Electoral and constitutional reform

The UK is at a constitutional crossroads

The piecemeal, ad hoc approach to devolution is creating serious constitutional difficulties beyond Scotland. A more systematic view, considering the UK as a whole, is required. In this article, Alan Trench sets out the recommendations of a new report aimed at just that.

The impact of the Scottish independence referendum has been wide-ranging. It raises a number of questions about how […]

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    Is a British Senate any closer now? Or will the House of Lords still go on and on?

Is a British Senate any closer now? Or will the House of Lords still go on and on?

Labour enters the 2015 election pledged to make creating a British Senate a key part of a new Constitutional Convention. The SNP surge in Scotland gives much greater urgency to the idea, since a new upper House could be one of the most important components for re-binding together a fully federal UK. Richard Reid and Patrick Dunleavy read the runes on a century-old […]

Could electoral reform really happen?

Could the results of today’s general election really lead to change in the electoral system? Many commentators seem to think yes. Alan Renwick here offers some reason for caution.

Lots of people are suddenly talking about electoral reform. Never mind that the British electorate voted by 68 per cent to 32 per cent in a referendum in 2011 against dropping First Past […]

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    Party manifestos fail to offer clear commitments on the redrawing of Parliamentary boundaries

Party manifestos fail to offer clear commitments on the redrawing of Parliamentary boundaries

Will the rules for the redistribution of Parliamentary constituencies be changed by the next government – as recommended by a House of Commons Committee? Or will another disruptive exercise reducing the number of MPs begin within a year of the 2015 election, as currently scheduled? As Ron Johnston, David Rossiter and Charles Pattie show, there are no clear commitments in the […]

We need clarity about the 2015 election

The 2015 election is one of the most unpredictable in decades. But this week’s dissolution of parliament was the most predictable event of the year and still large parts of the media got it wrong. This does not bode well for how the post-election period will be reported. In this article and a new report, Akash Paun corrects some of the main misconceptions.

Under […]

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    Understanding the institutional roots of persistent policy problems in the UK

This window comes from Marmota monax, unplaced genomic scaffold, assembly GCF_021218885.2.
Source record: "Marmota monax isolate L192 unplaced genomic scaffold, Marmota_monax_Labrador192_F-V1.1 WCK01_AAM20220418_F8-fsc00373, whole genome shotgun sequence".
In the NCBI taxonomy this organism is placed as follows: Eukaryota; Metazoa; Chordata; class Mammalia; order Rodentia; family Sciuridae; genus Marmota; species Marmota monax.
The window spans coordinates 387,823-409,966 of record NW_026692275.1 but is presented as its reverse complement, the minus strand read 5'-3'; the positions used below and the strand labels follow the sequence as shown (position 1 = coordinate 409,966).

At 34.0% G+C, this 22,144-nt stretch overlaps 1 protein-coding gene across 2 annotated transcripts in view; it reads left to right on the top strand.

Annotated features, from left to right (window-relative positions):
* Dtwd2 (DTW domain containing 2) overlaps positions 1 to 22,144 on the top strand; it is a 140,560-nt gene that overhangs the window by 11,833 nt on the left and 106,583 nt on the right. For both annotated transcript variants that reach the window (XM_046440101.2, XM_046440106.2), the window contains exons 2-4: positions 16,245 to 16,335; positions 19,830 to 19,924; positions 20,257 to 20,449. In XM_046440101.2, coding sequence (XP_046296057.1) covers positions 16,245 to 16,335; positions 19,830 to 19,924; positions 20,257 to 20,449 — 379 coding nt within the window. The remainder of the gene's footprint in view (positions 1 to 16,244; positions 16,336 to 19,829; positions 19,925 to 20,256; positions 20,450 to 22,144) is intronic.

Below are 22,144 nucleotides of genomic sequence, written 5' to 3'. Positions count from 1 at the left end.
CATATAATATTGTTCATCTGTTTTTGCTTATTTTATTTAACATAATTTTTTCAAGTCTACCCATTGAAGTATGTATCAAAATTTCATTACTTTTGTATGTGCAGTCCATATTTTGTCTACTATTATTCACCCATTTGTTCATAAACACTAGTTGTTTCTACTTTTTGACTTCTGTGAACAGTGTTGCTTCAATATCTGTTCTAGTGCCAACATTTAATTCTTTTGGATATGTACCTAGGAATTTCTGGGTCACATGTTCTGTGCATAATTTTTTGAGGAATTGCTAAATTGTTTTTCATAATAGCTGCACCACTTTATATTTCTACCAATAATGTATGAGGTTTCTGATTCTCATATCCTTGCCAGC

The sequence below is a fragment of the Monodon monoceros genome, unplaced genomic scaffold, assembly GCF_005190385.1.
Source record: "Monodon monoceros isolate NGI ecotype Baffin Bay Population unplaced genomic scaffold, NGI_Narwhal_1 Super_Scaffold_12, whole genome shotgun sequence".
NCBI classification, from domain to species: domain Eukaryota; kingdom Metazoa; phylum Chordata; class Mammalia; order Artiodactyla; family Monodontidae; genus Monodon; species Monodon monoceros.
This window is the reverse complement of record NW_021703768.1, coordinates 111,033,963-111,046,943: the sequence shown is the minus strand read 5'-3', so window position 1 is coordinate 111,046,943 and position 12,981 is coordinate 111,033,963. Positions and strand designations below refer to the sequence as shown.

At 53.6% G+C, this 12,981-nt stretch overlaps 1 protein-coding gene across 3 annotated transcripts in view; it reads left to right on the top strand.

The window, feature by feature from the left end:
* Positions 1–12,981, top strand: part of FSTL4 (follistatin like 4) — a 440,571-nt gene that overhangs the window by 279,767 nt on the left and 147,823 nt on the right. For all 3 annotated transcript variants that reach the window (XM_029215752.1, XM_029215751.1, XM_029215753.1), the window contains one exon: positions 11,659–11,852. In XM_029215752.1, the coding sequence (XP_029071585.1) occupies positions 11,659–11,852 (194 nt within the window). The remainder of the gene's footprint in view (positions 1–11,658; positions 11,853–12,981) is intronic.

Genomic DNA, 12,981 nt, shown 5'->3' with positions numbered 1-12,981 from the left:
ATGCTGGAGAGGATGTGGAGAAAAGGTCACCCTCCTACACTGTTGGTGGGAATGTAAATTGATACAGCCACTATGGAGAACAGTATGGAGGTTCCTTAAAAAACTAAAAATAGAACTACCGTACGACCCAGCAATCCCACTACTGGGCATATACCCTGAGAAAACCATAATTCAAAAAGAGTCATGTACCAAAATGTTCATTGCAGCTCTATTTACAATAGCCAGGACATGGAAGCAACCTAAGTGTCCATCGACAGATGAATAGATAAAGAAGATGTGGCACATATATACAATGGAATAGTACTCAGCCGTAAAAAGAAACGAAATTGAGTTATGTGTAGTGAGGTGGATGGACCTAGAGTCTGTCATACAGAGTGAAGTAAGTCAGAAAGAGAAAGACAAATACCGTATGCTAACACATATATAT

Understanding the institutional roots of persistent policy problems in the UK

The UK is facing a number of structural weaknesses that threaten future growth and productivity. Tackling those structural weaknesses requires looking at the institutions, processes and incentives that underpin the formulation of policy, writes Miguel Coelho. His research finds that the performance of the UK Westminster model is, in some respects and compared to some other countries, disappointing, and that the outlook for […]

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    Enough is enough: Time to regulate prime ministerial appointments to the Lords

Enough is enough: Time to regulate prime ministerial appointments to the Lords

The Constitution Unit has published a new report arguing that the time has come to regulate prime ministerial appointments to the House of Lords – to prevent the chamber’s size escalating further, and prevent government manipulating its membership. The report argues that, despite large-scale Lords reform being awaited, this step is urgent ahead of the general election in May […]

Four options for configuring the British constitution

With the SNP surging in Scotland and the break up of the union as plausible as it has ever been. What are the different options for configuring the UK state? In this article, Andrew Blick writes about what the constitutional future might look like. 

Inbuilt within the United Kingdom is the potential for instability. It is a multi-nation state, like Belgium, Canada, Spain […]

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Creative Commons Attribution-NonCommercial-NoDerivs 3.0 Unported
This work by British Politics and Policy at LSE is licensed under a Creative Commons Attribution-NonCommercial-NoDerivs 3.0 Unported.